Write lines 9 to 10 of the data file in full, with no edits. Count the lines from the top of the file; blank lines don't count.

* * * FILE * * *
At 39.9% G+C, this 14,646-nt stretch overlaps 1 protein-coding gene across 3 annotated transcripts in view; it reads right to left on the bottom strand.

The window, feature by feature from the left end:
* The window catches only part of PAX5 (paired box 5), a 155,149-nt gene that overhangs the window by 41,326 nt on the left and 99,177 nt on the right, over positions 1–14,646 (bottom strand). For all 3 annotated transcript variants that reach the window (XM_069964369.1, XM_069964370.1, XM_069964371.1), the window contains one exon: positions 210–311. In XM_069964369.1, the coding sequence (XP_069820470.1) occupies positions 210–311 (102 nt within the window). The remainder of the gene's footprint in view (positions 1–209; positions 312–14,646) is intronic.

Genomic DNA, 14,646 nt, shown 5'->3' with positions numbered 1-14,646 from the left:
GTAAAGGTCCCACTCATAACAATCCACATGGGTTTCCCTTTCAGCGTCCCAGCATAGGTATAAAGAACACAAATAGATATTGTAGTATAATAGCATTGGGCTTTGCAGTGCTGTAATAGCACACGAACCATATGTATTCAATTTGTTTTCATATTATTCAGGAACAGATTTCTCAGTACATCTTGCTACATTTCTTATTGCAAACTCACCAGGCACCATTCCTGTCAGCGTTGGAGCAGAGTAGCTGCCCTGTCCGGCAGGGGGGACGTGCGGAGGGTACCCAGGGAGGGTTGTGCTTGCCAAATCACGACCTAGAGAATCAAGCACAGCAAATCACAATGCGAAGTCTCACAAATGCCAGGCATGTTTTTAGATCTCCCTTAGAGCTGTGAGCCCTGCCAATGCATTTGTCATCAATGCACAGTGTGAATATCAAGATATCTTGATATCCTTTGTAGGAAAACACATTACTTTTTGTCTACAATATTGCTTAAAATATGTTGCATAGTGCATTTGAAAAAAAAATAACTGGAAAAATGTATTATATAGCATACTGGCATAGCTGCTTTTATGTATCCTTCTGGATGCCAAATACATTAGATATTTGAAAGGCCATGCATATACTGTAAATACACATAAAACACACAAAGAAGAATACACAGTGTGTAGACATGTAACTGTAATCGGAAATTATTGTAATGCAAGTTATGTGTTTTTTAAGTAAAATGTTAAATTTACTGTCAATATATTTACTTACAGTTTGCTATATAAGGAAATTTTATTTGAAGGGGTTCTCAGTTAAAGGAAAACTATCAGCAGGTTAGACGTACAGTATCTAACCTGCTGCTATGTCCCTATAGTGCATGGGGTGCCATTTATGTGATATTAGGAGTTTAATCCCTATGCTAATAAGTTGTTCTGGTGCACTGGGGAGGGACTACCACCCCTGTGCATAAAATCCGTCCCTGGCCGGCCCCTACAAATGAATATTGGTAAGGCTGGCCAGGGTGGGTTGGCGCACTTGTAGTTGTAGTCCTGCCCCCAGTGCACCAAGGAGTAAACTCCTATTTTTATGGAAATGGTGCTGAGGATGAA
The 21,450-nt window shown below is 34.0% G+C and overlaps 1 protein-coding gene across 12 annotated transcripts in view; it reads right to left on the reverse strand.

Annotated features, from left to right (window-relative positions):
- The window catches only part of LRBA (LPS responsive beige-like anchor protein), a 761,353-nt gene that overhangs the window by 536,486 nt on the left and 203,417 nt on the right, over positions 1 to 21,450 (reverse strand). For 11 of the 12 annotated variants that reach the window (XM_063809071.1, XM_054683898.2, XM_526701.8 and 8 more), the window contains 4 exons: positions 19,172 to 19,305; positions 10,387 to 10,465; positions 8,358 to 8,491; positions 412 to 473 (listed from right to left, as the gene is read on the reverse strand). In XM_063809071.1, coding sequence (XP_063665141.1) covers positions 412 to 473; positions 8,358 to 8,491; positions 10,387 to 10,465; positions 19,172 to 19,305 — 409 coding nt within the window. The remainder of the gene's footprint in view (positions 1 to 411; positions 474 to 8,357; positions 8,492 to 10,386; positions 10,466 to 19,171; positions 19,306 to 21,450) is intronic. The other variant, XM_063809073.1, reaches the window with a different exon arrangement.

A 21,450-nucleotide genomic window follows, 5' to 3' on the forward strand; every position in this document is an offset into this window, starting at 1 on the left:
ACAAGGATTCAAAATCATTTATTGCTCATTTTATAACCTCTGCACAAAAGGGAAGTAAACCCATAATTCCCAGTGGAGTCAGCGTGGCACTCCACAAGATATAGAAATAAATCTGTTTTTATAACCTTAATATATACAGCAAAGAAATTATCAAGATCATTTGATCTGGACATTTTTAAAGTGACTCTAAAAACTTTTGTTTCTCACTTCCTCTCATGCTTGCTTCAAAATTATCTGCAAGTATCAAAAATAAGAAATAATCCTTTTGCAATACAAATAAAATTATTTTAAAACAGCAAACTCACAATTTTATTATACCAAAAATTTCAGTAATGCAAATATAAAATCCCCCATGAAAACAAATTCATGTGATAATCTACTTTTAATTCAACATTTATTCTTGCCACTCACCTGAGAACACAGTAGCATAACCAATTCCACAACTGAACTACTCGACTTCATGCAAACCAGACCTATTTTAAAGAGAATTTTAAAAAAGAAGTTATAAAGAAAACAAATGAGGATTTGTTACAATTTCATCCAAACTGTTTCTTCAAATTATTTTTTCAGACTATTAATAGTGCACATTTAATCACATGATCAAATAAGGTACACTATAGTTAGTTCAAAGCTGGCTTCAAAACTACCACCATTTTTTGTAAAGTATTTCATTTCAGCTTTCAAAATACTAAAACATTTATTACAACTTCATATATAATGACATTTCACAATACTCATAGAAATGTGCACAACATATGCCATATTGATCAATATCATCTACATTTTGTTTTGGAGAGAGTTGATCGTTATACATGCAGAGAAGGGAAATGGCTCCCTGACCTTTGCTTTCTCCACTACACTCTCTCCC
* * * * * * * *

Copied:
A 21,450-nucleotide genomic window follows, 5' to 3' on the forward strand; every position in this document is an offset into this window, starting at 1 on the left:
ACAAGGATTCAAAATCATTTATTGCTCATTTTATAACCTCTGCACAAAAGGGAAGTAAACCCATAATTCCCAGTGGAGTCAGCGTGGCACTCCACAAGATATAGAAATAAATCTGTTTTTATAACCTTAATATATACAGCAAAGAAATTATCAAGATCATTTGATCTGGACATTTTTAAAGTGACTCTAAAAACTTTTGTTTCTCACTTCCTCTCATGCTTGCTTCAAAATTATCTGCAAGTATCAAAAATAAGAAATAATCCTTTTGCAATACAAATAAAATTATTTTAAAACAGCAAACTCACAATTTTATTATACCAAAAATTTCAGTAATGCAAATATAAAATCCCCCATGAAAACAAATTCATGTGATAATCTACTTTTAATTCAACATTTATTCTTGCCACTCACCTGAGAACACAGTAGCATAACCAATTCCACAACTGAACTACTCGACTTCATGCAAACCAGACCTATTTTAAAGAGAATTTTAAAAAAGAAGTTATAAAGAAAACAAATGAGGATTTGTTACAATTTCATCCAAACTGTTTCTTCAAATTATTTTTTCAGACTATTAATAGTGCACATTTAATCACATGATCAAATAAGGTACACTATAGTTAGTTCAAAGCTGGCTTCAAAACTACCACCATTTTTTGTAAAGTATTTCATTTCAGCTTTCAAAATACTAAAACATTTATTACAACTTCATATATAATGACATTTCACAATACTCATAGAAATGTGCACAACATATGCCATATTGATCAATATCATCTACATTTTGTTTTGGAGAGAGTTGATCGTTATACATGCAGAGAAGGGAAATGGCTCCCTGACCTTTGCTTTCTCCACTACACTCTCTCCC